In 79 AD the Italian volcano of Vesuvius erupted, smothering the city of Pompeii and killing thousands of Romans. Today, just across the Bay of Naples, a hidden “super volcano” threatens to kill millions in a natural disaster on par with a major meteor strike.
Or, you know, not.
The Campi Flegrei (or Phlegraean Fields) is an eight-mile-wide volcanic caldera on the outskirts of Naples, a city of nearly a million people on Italy’s western coast. A popular tourist attraction, it’s filled with lakes of boiling mud, Yellowstone-like sulphrous steam holes and small volcanic features; the name comes from the Greek word for ‘burning’ and the ancients believed the area to be the gateway to hell.
But the Campi Flegrei is a largely stable area; while geysers and small eruptions pose some danger to those who live in the immediate vicinity, these same incidents function as pressure valves, keeping the chance of a major eruption to a minimum.
Still, with the area now so heavily settled, scientists are increasingly worried about the damage such an explosion — no matter how remote the possibilty — might do. As Reuters put it, it would be a disaster “of global proportions, with millions of people literally living on top of a potential future volcanic eruption.”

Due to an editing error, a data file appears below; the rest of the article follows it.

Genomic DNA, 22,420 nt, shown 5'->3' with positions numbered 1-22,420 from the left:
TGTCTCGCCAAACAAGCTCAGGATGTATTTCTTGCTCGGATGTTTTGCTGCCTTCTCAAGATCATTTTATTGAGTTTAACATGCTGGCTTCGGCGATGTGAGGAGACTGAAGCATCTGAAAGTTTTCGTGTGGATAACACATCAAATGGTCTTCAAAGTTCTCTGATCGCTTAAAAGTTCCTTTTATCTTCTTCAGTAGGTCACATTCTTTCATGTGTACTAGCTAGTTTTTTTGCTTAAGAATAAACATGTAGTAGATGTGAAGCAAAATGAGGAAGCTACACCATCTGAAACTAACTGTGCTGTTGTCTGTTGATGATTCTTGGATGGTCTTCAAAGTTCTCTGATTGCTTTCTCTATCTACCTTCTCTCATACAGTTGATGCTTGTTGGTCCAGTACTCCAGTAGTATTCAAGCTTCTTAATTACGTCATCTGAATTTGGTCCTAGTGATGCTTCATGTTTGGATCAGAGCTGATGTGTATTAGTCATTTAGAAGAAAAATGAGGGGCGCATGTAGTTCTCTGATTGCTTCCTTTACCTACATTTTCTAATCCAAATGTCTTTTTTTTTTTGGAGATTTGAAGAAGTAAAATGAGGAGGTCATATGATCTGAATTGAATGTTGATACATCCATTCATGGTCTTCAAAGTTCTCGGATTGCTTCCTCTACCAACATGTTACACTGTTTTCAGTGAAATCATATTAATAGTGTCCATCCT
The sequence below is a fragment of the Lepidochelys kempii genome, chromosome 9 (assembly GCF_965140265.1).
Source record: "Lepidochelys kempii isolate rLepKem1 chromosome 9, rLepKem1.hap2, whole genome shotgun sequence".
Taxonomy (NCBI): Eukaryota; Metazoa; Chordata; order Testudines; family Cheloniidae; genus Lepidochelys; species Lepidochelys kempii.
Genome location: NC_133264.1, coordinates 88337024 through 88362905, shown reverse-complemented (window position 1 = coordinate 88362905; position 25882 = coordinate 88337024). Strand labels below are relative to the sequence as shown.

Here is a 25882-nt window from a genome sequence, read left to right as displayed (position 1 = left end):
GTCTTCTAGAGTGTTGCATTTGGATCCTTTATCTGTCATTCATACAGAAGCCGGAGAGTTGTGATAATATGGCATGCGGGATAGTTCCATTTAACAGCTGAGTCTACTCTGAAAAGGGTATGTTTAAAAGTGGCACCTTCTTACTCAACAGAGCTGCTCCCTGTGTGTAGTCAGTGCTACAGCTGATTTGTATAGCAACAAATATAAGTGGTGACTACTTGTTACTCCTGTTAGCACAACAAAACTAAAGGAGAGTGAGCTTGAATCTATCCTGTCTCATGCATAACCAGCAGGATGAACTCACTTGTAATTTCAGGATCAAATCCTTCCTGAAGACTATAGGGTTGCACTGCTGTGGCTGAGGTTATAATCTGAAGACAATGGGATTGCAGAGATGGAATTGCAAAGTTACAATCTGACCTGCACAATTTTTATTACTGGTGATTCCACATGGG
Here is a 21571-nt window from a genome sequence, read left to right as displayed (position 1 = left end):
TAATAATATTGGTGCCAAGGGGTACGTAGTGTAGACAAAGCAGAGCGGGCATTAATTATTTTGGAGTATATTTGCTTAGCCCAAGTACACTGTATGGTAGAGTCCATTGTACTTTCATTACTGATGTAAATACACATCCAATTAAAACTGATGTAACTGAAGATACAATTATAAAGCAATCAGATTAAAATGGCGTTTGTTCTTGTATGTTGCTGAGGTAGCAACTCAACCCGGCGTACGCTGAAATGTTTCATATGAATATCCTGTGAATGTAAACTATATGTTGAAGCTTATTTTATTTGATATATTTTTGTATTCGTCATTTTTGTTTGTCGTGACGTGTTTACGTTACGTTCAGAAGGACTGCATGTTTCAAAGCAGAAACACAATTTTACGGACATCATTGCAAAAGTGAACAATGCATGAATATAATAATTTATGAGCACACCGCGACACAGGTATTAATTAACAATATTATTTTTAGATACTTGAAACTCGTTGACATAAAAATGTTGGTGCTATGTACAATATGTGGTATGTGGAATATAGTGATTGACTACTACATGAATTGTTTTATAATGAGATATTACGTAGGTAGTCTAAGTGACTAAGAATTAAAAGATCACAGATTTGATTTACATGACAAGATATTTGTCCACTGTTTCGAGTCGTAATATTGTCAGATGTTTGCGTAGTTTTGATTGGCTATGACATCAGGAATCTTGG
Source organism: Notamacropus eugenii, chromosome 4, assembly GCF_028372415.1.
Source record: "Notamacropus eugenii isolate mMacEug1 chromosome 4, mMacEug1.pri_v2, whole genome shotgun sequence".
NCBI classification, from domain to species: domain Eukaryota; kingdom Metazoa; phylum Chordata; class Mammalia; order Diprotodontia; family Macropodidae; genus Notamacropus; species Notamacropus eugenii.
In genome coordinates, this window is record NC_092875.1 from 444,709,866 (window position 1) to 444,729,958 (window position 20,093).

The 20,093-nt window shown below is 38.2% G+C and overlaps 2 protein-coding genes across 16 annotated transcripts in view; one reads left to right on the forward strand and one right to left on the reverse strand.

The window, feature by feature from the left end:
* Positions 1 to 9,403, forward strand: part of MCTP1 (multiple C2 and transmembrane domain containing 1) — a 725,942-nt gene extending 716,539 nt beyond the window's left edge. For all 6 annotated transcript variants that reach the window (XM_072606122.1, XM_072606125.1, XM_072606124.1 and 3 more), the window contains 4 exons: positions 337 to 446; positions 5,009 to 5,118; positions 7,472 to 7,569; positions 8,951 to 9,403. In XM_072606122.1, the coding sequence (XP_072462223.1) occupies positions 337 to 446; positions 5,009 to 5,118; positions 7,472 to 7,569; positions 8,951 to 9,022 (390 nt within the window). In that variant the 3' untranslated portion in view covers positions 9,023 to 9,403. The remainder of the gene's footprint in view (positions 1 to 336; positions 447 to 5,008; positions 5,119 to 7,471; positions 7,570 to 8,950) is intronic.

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Scientists have recently announced plans to drill 2.2 miles below the surface of the caldera, hoping to install probes that will give them early warning if the area shows signs of erupting. But even this plan is causing some concerns, with opponents saying that any tampering with the Campi Flegrei could risk triggering a major eruption. In 2010 the Naples City Council banned drilling into the formation, but later reversed its decisions following safety reassurances from the scientific community.
The new study, funded by the International Continental Scientific Drilling Programme, plans to embed instruments that will increase researchers’ sensitivity to small seismic movements by 10,000 times. The plan is to gain a better understanding of the area’s geological makeup, what causes its periodic seismic activity and what the chances are of a major disaster. Caldera like Campi Flegrei “”can give rise to the only eruptions that can have global catastrophic effects comparable to major meteorite impacts,” Giuseppe De Natale, a researcher at Italy’s National Institute for Geophysics and Volcanology, told Reuters.”Fortunately, it is extremely rare for these areas to erupt at their full capacity, as it is extremely rare for large meteorites to hit the earth.”